Borussia Dortmund have moved to sign up yet another young English talent with the acquisition of 16-year-old Jamie Bynoe-Gittens from Manchester City’s academy. After Jadon Sancho and Jude Bellingham, the teenager will be the third player the Schwarzgelben have pinched from England.
The trend for the Premier League snapping up the Bundesliga’s top stars continues with Timo Werner and Kai Havertz moving there in the summer, but conversely the trend for Bundesliga clubs to snare the best young talent from the island is also continuing.
BVB have beaten off stiff competition for the highly sought-after winger with both Paris St Germain and Real Madrid also reported to have been tracking the player. The fact that Dortmund were able to offer the teenager a specific career plan looks to have swung the deal in their favour. It is believed Bynoe-Gittens will follow a similar path to that of Sancho, who also joined the club from Manchester City’s academy at a similar age.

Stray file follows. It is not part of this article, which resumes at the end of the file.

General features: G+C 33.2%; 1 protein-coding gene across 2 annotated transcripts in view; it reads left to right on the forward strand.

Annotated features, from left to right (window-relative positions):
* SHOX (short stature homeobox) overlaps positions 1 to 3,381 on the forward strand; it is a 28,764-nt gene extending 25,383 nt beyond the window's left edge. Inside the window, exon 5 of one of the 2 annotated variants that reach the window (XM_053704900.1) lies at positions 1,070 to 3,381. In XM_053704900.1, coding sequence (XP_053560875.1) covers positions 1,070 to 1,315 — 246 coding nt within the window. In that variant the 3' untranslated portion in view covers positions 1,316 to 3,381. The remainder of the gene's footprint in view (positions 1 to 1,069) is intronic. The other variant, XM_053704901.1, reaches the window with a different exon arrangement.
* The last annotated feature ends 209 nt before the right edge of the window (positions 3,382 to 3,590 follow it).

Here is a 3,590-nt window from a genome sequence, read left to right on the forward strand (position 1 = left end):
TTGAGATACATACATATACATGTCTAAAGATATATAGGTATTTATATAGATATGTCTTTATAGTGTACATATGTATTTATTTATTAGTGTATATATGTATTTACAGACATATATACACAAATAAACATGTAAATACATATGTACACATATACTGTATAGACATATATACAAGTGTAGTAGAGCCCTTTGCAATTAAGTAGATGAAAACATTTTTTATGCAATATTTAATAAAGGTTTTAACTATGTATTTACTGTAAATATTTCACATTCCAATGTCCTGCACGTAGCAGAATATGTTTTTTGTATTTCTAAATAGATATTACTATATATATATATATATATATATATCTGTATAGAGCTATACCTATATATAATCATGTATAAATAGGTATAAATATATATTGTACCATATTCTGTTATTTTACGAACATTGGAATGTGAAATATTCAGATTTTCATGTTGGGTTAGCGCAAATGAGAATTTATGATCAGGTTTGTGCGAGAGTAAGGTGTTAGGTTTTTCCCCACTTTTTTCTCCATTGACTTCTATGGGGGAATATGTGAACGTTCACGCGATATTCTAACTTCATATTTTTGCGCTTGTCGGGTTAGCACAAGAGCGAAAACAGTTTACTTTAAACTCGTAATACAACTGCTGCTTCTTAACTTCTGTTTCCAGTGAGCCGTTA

Sancho, now the focus of a €100 million transfer tussle between BVB and Manchester United was signed in 2017 and played initially in the U-19 side in the Regionalliga West before progressing to the first team. The new signing will also begin in the U-19 side before hopefully making the transition for the 2021-22 season (by which time it is likely Sancho will have been sold).
Bynoe-Gittens plays primarily as a left winger but is also capable of playing on the right, as well as in the second striker role. He is considered to be one of the hottest prospects in England, and the fact that Dortmund have managed to sign him is yet another feather in the cap for the club’s reputation as a developer of top young talent.
“’Jamie Bynoe-Gittens has joined us, and we are delighted to have him at in our youth set-up” BVB sporting director Michael Zorc explained. “He will initially play with the U19s. Our scouting department have done a fantastic job! He is a highly talented wide player, who will get the chance to develop at his own pace in our youth teams. We don’t want expectations to be raised too high right from the start.”